Bulletin 26 April: realities of decarbonisation; T is for targets

Good morning


We’re hearing a lot in the news, including ambitious government announcements, about ‘decarbonising heat’. Most of the media coverage is about the domestic sector but the chances are that, as a reader, your focus is more on commercial, public-sector or industrial buildings or larger-scale residential facilities. You may have heard that experience with biomass and heat-pump installations has not always been positive, and you will want to understand the problems and pitfalls. You may also be getting questions about how hydrogen in the public supply might play out, and need ready answers.

We’ve therefore arranged a half-day intensive workshop on the practical realities of decarbonising heat in non-domestic buildings, with a team of experienced experts to talk about the lessons that have been learned and the technical and other issues that organisations face in coming decades. Details are at https://vesma.com/z200 and as ever your readers’ discount code is EMR2012.



In energy management the word ‘target’ has two distinct meanings. The first is the ‘aspirational’ target, usually set from on high without regard to practicability, to reduce consumption by x% within a certain time. It’s not a particularly smart approach. In fact in a large organisation it is almost guaranteed to fail, and here’s why. Top management sets a reduction target of x%. There being no easy, transparent and equitable way to do anything else, all departments adopt the same x% target and pass it down the chain to the lowest-tier managers. For some of them, x% is impossible to achieve so they fail. For others it will be achievable or even easy. They will save x% and then probably stop trying. Why would they over-achieve? They have other work to worry about and anyway we all know if we beat our target our managers will just give us a harder target next time. So take the roughly x% saved by the successful ones, blend this with the lower savings achieved by the first group, and you have an aggregate failure.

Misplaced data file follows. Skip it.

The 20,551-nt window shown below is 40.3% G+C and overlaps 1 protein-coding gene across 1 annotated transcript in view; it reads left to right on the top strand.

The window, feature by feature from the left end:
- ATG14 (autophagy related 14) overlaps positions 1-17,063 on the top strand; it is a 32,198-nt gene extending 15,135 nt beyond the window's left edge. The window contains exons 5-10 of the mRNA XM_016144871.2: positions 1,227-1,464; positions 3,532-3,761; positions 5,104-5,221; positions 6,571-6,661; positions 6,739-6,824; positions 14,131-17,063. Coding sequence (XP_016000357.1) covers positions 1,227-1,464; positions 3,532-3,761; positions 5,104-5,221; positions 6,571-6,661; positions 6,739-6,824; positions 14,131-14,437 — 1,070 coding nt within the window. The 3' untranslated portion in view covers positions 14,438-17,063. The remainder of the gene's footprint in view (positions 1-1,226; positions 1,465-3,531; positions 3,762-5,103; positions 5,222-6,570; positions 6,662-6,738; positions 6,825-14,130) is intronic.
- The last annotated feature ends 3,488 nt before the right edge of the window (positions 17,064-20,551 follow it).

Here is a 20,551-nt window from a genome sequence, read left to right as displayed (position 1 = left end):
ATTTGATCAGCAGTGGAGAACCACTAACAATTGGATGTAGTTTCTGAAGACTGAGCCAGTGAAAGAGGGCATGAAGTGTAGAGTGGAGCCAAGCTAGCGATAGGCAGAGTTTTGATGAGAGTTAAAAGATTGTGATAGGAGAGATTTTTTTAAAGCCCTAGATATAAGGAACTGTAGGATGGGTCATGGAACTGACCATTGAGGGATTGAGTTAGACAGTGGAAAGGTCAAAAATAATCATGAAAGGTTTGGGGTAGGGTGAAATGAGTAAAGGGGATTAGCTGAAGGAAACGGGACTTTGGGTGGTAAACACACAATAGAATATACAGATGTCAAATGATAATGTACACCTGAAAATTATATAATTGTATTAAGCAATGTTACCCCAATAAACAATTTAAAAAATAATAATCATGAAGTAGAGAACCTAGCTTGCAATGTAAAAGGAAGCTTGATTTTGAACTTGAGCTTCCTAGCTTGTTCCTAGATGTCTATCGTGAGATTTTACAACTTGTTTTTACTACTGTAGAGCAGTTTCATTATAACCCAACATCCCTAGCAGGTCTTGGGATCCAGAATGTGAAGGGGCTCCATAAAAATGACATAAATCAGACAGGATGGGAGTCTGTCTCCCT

For me, achievability is key, and when I talk about a performance ‘target’ I mean just maintaining the best performance you can demonstrably achieve. In other words, avoid accidental excess consumption (see next article). This may not be ambitious but it is worth doing; using regression or other modelling methods supported by cusum analysis it is possible to ensure that everything has its own achievable performance characteristic. The word ‘achievable’ is crucial: it’s much more likely to get buy-in than the megaphone-management targeting that I described earlier.

I said achievable ‘characteristic’ because my concept of a target differs from common understanding in another important respect. My ‘target’ is not expressed as an annual kWh figure, nor indeed as a performance indicator, but in terms of an expected consumption quantity dynamically linked to relevant driving factors, meaning that you can track performance at whatever interval you want.



If you’ve ever stumbled over something that was wasting energy in a manner that was easily avoidable, I’d like to hear about it. Every month we’ll donate £50 (or the equivalent) to the charity nominated by the person whose entry is deemed the best by our guest judge. Details at http://EnManReg.org/starspot

Kind regards